Pair of silver belt buckles from a nurses uniform. Probably from the Victorian era.
Pair of ornate, silver-plated, Victorian, candle wick trimmers, engraved ‘RG’ on both handles.
Lump of ‘sea coal’ found at Port a’ Mhuilinn, Hynish (grid ref. NL 97995 38780), from one of two shipwrecks, either the coal puffer ‘Regina’ 1872 (Canmore ID# 256038), or the cargo steam ship ‘Marchioness of Lorne’ 1875.
Information about the steam ferry ‘SS Chieftain’s Bride’ which was saved from sinking between Tiree and Mull in 1867 by the efforts of Captain Donald MacKinnon, Heanish, but in which he sustained internal injuries leading to his death and burial in Capetown, South Africa. Captain MacKinnon was master of the ‘Taeping’, which won the Great China Tea Race of 1866.
Click here to view 2018.35.1
Copies of birth, marriage and death certificates for Rev. Donald MacCallum, Craignish, minister at Heylipol 1887-1889, and his wife Mary MacCallum (nee MacAulay, Ardnamurchan).
“Donald’s wife, Mary, had a twin brother, also a Donald; Mary’s age on the marriage certificate was misrecorded as 19 – she was only 18; Mary was not at Donald’s house on the night of the 1901 census – she may already have been sick and staying with her parents, since by this time, her father was a Physician and Surgeon; Mary died at the age of 26 on 8 October 1902, in Castlebay where she was staying with her parents – her Dad was the Medical Officer on Barra. She died of rheumatism and pericarditis – not of a pregnancy-related cause as one would have expected with someone her age; Donald died in Duirinish where he was living with his nephew, Tom Shields. Donald and Mary had no children. Donald was born on 9 October 1849 in Craignish.” Colin MacCallum, 2017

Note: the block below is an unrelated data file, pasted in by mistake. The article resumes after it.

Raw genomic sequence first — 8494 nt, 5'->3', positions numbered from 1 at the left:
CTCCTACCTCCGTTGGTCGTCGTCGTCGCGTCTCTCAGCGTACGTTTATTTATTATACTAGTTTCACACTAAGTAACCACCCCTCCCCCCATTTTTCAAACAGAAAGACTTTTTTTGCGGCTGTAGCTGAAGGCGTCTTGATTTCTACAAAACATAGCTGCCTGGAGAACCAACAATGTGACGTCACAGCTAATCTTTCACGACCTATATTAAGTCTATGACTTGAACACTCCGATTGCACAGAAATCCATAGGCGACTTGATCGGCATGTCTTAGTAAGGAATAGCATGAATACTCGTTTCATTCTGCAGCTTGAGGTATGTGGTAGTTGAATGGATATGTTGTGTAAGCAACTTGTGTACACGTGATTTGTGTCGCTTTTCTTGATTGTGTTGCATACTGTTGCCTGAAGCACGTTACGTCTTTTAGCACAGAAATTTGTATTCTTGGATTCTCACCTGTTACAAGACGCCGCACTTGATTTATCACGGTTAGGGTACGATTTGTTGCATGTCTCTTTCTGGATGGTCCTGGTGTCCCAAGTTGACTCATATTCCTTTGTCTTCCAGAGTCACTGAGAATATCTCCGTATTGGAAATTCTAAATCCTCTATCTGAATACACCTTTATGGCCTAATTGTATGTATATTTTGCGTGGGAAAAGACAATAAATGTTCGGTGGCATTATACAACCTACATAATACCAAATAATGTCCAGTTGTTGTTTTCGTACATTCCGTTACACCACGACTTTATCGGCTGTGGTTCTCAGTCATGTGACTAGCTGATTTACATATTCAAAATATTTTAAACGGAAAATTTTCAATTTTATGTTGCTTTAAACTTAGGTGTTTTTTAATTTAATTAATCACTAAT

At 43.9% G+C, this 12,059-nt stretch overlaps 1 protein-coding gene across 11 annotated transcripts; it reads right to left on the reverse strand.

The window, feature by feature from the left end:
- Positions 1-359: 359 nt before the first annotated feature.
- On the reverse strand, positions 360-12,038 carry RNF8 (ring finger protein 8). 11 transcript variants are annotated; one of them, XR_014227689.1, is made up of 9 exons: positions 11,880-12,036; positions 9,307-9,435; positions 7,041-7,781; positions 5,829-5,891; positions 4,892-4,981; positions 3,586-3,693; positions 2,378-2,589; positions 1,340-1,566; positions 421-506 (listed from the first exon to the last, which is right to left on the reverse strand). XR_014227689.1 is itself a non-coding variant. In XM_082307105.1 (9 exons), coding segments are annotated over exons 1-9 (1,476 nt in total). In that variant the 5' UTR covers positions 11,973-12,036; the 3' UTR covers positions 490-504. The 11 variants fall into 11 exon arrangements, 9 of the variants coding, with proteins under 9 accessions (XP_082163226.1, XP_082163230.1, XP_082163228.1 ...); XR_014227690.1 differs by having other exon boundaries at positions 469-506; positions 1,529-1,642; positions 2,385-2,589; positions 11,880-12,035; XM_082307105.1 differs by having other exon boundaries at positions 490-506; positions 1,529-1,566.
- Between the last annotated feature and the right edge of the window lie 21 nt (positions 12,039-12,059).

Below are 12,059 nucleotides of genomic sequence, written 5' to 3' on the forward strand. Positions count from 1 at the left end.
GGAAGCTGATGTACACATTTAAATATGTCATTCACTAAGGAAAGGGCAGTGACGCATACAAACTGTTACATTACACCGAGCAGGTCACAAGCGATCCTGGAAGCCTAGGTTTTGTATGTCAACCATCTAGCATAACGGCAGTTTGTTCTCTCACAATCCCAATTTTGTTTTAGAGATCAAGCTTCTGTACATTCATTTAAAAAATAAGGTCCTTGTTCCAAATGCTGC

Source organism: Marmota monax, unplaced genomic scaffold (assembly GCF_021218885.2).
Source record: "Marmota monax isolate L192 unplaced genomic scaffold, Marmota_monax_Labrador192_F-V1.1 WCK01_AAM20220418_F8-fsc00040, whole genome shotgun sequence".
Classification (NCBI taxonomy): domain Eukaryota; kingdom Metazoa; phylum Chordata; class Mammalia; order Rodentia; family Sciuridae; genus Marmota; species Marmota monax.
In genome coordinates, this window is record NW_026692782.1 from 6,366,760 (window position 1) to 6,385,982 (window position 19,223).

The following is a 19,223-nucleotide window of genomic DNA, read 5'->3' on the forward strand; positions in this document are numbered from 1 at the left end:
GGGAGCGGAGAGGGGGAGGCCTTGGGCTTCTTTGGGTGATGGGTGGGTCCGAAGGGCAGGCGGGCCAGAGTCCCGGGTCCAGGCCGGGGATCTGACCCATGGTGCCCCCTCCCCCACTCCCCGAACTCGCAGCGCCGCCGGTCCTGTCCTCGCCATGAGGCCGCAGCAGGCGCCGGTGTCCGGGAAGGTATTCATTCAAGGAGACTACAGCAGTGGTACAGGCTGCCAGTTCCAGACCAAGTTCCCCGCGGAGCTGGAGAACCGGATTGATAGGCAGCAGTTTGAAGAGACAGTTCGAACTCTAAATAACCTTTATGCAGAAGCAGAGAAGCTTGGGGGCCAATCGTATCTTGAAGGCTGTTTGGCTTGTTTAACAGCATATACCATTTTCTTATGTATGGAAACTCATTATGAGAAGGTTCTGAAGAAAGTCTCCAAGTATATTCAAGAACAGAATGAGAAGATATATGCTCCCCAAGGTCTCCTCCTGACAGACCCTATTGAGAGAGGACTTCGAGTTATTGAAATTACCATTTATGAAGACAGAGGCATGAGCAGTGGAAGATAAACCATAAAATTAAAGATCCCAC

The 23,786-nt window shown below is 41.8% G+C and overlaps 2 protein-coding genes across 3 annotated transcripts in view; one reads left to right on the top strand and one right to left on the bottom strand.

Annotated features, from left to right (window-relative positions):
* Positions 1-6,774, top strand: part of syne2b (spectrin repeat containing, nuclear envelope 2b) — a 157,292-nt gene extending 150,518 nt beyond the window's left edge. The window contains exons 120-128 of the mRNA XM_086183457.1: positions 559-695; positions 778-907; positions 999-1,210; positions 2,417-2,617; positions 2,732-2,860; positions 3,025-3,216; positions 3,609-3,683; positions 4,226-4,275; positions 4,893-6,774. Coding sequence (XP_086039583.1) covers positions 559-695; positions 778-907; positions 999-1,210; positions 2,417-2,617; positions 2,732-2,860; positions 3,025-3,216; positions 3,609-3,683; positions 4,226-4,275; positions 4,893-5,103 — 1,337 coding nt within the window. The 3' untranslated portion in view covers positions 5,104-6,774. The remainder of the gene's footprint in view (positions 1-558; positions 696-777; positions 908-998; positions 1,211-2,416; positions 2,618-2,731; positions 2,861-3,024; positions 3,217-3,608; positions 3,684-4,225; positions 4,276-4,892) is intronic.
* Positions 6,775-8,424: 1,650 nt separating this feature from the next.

Emailed information about the Campbell family of Mull, Tiree and Coll, 1820-1912, some of whom emigrated to Cape Breton, Canada, and a composition titled Campbell of Malagawatch.
Click here to view 2018.6.1
Small clear glass bottle embossed with ELLIMAN’S EMBROCATION. The embrocation (lotion) was first formulated by James Elliman of Slough in 1847 as a muscle rub for animals. It was later sold for use on people, and become famous as an aid for aching muscles and joints. Found around Donald Brown’s house at Vaul.
Transcripts of maritime records of the MacKinnons of Heanish, particularly Captain Donald MacKinnon who sailed the Taeping to victory in the Great China Tea Race of 1866. Researched by Robert Nisbet, Heanish. (1) ‘Captain Donald MacKinnon Timeline’, 1866-1867: dates and summaries of key events from the start of Great China Tea Race to Captain MacKinnon’s death in South Africa, (2) log of RMS Roman, 1867, detailing death of Captain MacKinnon and listing the belongings found in his cabin, (3) details of the estate of Captain Donald MacKinnon, 1867, (4) details of Tiree mariners, 1808-1886, (5) photocopied voyages record of Captain Donald MacKinnon, 1851-1867, from the National Archives in Kew, (6) details from the seaman’s tickets of Angus MacKinnon (b. 1831) and Colin MacKinnon (b. 1834).
Photograph of a page from a notebook from around 1850-1930, with sketches by Ben B MacKinnon, a photograph of old Helensburgh, and a handwritten poem ‘Your Place’, with Mary H Beattie signed in the corner. The notebook was owned by a relation of the MacKinnon / MacLean family of Balephuil who ran the shop there.